Burchall: How To “Feed” Debt Service Costs

October 7, 2014

[Opinion column written by Larry Burchall]

Last week I ended: “Now and into the future, the absolute and unbreakable new rule – new since 2010 – is: “First! Feed Nanci!” From Financial Assistance to Civil Service pay, everything else is now in second place – or lower. [Nanci = Non Negotiable Costs = Debt Service Costs = Interest + Sinking Fund]

Bermuda’s new creed is: “First! Feed Nanci!” Which leads to the question – How?”

Government’s tax revenue is limited by GDP

If we agree that there is a chronic annual shortfall between Tax Revenue likely to come in and the level of Spending that is desired, and that this annual shortfall is at least $225 million, we can focus on the answer to “How?”

There is a well-defined forty year-old relationship between Government Revenue and GDP. This indicates a real-world top limit to the amount of Tax Revenue that any Bermuda Government can extract from Bermuda’s GDP. Since 1968, that Government tax extraction rate has oscillated between 15% and 17%.

With nominal GDP around $5.6 billion [the 2013 figure reported by DoS], the Bermuda Government can expect to extract a maximum 17% [around $950 million] as Tax Revenue. Only once between 1968 and 2013, did that extraction rate exceed 17%.

That happened in 2010/11 when Government tried to suddenly extract 18.4% from GDP by doing a bigtime increase in Payroll and other taxes. What Government tried to do was to jump from taking 15.8% in 2009/10 to suddenly trying to take 18.4% in 2010/11. Predictably, this huge 16% attempted Tax increase – a clear Tax over-reach – created a disastrous result.

The result of that ill-timed Tax over-reach is now seared into Bermuda’s national memory! Whump! Down went the economy!! Whoosh! Gone went the jobs!!

With current and near future anticipated GDP levels, Government’s maximum tax uptake is limited to a likely maximum of $950 million. That upper limit exists because of generic economic – not man-made or political – laws and principles. [Recall that disastrously unsuccessful Tax grab?]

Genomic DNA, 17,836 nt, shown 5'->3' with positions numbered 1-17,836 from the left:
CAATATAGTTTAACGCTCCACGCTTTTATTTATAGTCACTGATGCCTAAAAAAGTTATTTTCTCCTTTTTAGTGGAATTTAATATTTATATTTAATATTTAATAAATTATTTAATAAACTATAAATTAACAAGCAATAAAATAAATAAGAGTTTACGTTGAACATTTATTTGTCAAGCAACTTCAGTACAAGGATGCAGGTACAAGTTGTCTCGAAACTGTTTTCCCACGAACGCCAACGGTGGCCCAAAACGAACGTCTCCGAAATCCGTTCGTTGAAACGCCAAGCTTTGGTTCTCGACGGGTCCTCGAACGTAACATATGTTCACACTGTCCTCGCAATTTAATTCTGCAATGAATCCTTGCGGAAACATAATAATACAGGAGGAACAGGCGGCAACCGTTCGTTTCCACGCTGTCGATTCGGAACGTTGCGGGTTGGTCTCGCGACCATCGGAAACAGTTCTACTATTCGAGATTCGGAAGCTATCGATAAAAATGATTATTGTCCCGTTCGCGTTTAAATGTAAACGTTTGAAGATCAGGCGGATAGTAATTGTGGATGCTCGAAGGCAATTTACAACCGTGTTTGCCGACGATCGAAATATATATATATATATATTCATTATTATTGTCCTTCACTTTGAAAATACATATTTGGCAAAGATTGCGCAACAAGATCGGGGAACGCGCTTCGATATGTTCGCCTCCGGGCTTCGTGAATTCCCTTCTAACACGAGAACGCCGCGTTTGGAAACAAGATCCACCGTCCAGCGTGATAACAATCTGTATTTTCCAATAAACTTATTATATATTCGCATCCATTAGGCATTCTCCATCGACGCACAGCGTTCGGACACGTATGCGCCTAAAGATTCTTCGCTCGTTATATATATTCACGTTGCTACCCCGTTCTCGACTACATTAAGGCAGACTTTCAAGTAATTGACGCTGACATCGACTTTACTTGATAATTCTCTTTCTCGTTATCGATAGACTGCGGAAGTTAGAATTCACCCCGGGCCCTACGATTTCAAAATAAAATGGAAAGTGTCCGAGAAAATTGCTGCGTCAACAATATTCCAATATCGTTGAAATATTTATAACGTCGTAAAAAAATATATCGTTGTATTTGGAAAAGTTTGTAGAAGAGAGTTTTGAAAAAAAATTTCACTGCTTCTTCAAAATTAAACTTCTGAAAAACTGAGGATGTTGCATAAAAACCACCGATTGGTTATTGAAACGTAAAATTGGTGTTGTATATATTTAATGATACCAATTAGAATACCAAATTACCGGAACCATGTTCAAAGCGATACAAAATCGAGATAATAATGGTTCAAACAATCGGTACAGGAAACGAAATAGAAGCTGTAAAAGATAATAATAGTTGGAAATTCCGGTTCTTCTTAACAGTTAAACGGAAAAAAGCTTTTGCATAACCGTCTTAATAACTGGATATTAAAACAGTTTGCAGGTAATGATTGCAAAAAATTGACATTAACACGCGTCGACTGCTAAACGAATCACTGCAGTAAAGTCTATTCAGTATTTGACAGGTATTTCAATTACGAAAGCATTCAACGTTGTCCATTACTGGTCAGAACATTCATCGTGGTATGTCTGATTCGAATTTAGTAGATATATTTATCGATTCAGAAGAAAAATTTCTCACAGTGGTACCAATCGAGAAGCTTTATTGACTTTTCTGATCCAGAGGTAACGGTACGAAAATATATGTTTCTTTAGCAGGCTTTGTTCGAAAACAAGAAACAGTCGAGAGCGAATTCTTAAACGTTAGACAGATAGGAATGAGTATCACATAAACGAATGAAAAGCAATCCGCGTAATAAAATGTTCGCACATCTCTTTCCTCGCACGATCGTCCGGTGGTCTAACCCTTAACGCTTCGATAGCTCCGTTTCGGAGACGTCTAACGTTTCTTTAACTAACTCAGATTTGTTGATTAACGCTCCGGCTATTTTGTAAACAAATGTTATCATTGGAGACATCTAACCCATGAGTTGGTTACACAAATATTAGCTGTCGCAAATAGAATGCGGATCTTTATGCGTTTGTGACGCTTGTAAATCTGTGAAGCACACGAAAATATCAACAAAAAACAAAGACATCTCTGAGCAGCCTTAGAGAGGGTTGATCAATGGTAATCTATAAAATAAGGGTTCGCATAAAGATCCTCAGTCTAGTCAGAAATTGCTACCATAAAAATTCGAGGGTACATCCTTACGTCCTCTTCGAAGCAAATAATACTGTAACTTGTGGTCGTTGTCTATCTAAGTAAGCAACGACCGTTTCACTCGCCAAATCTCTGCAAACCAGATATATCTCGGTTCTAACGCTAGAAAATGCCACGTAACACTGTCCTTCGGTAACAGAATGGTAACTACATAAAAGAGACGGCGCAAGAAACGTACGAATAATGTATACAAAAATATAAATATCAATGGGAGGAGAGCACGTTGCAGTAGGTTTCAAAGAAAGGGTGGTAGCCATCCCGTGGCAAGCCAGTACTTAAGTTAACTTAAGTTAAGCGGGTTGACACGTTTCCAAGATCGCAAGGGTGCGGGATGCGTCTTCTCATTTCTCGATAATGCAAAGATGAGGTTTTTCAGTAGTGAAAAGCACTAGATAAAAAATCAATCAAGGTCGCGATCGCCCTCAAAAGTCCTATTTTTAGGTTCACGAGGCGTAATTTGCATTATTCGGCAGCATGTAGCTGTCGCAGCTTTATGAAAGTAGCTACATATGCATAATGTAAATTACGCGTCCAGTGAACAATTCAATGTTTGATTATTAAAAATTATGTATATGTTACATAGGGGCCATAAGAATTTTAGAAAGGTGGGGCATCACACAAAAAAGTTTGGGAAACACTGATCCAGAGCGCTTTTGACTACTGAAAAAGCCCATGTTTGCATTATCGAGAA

That $950 million maximum is still way short of the $1,277 million minimum needed [see last week] to run Bermuda without borrowing or making deep cuts. Revenue would still be short by about $325 million.

Do the arithmetic.

How do we fix that? Cut! Cut! Cut government costs ….. OR ….. Grow! Grow! Grow the economy.

Growing GDP is a fundamental requirement

If Bermuda’s GDP is to grow to so that it can provide that missing $225 – $325 million of Tax Revenue, then Bermuda requires an additional minimum GDP of $1,325,000,000 [up to $1,912,000,000]. [$225m is 17% of $1,325,000 GDP & $325m is 17% of $1,912,000,000 GDP]. How does Bermuda achieve an additional $1.325 billion in GDP?

Two ways to grow GDP

One – Increase the number of active workers which consequently increases the total economic activity on the Island, thus increasing the tax base and on-Island circulation of money. That translates into more people than now, doing more units of work and creating more units of spending. More people eating more loaves of bread, drinking more litres of wine, using more watts of ‘leckalight, using more residential, commercial, and office accommodation, etc…

Two – Keep the number of active workers and residents exactly the same as now [34,277 workers & about 60,000 residents], but increase the productivity and economic activity of each individual worker and resident and somehow [Harry Potter style?] increase the tax base and on-Island circulation of money. That means the same number of people as now, doing more productive work and creating more spending. That translates into the same number of people individually eating a lot more bread, individually drinking a lot more wine, individually using a lot more ‘leckalight, and somehow – and individually – using more residential, more commercial, and more office accommodation, etc…